SINGAPORE  - Oil prices rebounded in Asia Monday on news that a labour strike at a US refinery would end soon, tempering recent losses fuelled by an agreement to curb Iran's nuclear programme.

US benchmark West Texas Intermediate (WTI) gained 90 cents to $50.04 while Brent rose 69 cents to $55.64 in afternoon trade.

Prices fell sharply after six world powers and Iran agreed Thursday on a framework to rein in Tehran's nuclear ambitions. Markets were closed Friday for Easter.

The tentative nuclear deal, if confirmed, would lead to the lifting of crippling economic sanctions against Iran and allow its crude exports back on the world markets, which are already oversupplied.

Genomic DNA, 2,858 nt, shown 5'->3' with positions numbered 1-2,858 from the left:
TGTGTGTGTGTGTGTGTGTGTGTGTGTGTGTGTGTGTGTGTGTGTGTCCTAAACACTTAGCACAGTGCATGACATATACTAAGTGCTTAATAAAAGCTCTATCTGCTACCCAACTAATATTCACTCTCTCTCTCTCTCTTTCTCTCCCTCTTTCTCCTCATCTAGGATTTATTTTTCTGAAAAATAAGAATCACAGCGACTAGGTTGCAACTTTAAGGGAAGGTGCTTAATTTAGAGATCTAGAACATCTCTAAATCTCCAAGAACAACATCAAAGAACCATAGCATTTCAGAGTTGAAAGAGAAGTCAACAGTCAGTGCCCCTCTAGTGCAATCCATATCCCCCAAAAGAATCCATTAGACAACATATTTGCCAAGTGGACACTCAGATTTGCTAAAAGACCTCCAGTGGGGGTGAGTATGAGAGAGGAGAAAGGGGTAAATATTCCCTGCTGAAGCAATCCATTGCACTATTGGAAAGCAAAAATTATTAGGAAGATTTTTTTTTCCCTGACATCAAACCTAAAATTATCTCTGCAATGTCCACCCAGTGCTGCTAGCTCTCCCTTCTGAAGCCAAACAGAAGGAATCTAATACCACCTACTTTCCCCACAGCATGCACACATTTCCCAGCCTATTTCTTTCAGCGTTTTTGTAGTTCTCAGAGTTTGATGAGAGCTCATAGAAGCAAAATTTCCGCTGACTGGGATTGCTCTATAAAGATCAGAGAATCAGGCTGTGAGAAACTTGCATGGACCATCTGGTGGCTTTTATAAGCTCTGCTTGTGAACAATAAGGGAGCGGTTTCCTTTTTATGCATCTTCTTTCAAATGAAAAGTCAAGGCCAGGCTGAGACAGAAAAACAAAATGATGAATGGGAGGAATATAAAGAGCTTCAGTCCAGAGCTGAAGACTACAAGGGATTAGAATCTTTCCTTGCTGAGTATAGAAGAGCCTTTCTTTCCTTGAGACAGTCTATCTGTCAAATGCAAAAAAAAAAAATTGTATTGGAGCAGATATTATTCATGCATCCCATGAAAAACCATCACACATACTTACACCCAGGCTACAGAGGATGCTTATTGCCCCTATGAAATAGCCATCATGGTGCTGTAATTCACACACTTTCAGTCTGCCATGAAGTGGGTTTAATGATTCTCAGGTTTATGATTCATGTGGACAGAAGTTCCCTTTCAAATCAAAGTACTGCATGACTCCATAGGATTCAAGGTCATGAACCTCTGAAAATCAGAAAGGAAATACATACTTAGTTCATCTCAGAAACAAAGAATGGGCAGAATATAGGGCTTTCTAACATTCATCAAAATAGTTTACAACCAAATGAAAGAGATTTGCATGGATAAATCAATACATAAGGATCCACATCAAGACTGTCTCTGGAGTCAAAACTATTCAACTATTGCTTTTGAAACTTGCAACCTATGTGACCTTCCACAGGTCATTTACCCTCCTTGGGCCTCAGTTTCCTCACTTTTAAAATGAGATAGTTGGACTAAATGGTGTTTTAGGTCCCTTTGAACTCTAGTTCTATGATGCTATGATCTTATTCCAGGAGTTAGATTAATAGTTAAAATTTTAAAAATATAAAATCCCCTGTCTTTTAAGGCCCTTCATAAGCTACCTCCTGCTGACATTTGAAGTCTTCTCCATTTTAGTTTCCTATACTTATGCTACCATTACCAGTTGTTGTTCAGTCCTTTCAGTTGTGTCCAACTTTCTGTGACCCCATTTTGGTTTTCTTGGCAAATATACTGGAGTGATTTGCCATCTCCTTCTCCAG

But Nicholas Teo, market analyst with CMC Markets Singapore, said Monday's price rebound was driven by news that unionised workers at one of the remaining five US oil refineries still on strike had agreed to return to work next week.

"This could provide a further support and possibly boost the WTI's price," Teo said in a market commentary.

Also providing support was news that major producer Saudi Arabia jacked up prices for all May sales to Asia, saying demand was improving.

But Sanjeev Gupta, who heads the Asia-Pacific Oil and Gas practice at professional services firm EY, said prices are likely to fall during the week as traders digest the impact of the agreement between Iran and the US-led western powers.

"We anticipate stronger negative reactions to the benchmark prices this week," Gupta said.

The outline of the deal marked a major breakthrough in a 12-year standoff between Iran and the West, which has long feared Tehran wants to build a nuclear bomb. Iran has insisted the nuclear programme is for peaceful purposes.